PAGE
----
Cutting the coffees, tossing the takeaways and pulling the plug on your pricey TV package can save you quite a bit of money, but when things are really tight you need to make big budget decisions to save more. We took a look at some of the expensive items in the family budget and found 5 areas where you can cut the costs by more than R1 000 a month, freeing up much needed funds. Be warned, these are big changes. Before taking the leap, take your time thinking about what these changes might mean to you and your family, and do the sums to see how much you will save.
1. Save on medical aid: Switch from a comprehensive plan to a hospital plan
Medical aid is an expensive budget item and although you want the best care you can afford, sometimes comprehensive medical plans just have to come out of the budget. The good news is that there are alternatives that can ensure you and your family are covered for medical emergencies and hospitalisation. We priced moving from a medical aid plan to a hospital medical aid plan for a family of four.
|Medical aid comprehensive plan (Bestmed network option)||Hospital plan medical aid (Fedhealth network option)||Monthly savings|
|R6 970||R3 365||R3 605|
This is based on zero employer subsidy, if you receive an employer subsidy the savings may be less but should still be more than R1 000 a month.
You could also switch to a network option if you are not already on one. Network options require you to use specific doctors, specialists and hospitals, and are much cheaper than non-network options. For example, the difference between premiums for a family of four on Discovery’s Classic Saver plan and Classic Saver Delta plan (network option) is R1 809.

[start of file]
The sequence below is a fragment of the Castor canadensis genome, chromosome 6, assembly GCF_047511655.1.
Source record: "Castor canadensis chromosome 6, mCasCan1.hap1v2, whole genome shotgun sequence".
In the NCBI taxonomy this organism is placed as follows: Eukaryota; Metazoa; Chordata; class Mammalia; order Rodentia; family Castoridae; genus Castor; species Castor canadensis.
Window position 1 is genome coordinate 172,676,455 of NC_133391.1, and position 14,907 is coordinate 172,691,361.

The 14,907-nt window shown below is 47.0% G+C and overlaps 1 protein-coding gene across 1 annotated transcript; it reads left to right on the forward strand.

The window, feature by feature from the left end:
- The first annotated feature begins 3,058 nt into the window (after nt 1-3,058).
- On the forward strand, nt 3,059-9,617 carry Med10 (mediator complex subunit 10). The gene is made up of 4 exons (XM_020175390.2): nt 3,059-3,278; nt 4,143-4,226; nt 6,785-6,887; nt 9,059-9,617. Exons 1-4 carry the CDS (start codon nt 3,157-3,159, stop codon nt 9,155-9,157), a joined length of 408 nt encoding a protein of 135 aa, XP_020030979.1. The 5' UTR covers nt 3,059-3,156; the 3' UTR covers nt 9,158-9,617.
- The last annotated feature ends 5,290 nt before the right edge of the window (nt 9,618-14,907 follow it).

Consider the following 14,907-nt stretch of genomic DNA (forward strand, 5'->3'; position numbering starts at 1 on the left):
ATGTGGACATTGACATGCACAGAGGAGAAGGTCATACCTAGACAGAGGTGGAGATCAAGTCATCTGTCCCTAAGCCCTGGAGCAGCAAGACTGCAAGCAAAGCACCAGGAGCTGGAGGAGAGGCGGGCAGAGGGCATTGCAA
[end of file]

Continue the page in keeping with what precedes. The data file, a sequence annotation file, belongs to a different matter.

Top tip: Medical aid members can take out gap cover policies to cover all or some of the shortfall between what a healthcare provider charges and what their medical aid covers.
Other ways to save on medical cover
Investigate low-cost healthcare options such as a primary care health plan and/or hospital cash back insurance. For a family of four we found a primary care health plan for R2 275 a month and a hospital cash back insurance policy for R567 a month
2. Save on housing costs: Downsize your house or consider co-living
You love your house, but home loan repayments are just too high. And there’s all the maintenance costs, security and insurance! Downsizing and moving to a smaller, more affordable place is an option.
|Home ownership cost for a R1.6 million home||Home ownership cost for a R1.1 million home||Monthly savings|
|R15 096||R10 297||R4 799|
We assumed a 20-year bond and an interest rate of 9% and added in rates’ estimates.
Top tip: Don’t forget about the costs involved in buying a house as you will need cash on hand to pay these.
Other ways to save on housing costs
- Co-living: If you share a home with family or close friends and share expenses, you can save significantly.
- Rent out a room: Rent or Airbnb a spare room or garden cottage in your home to earn some extra money to put towards housing costs. You could even rent out a room as office space.
- Rent out your house and rent a cheaper property to live in – just make sure the rent on your house covers your bond, rates and taxes or levies etc.
Top tip: Take care when selecting tenants. Check their references, ask for payslips and do a credit check!
3. Save on education costs: Move your children to a government school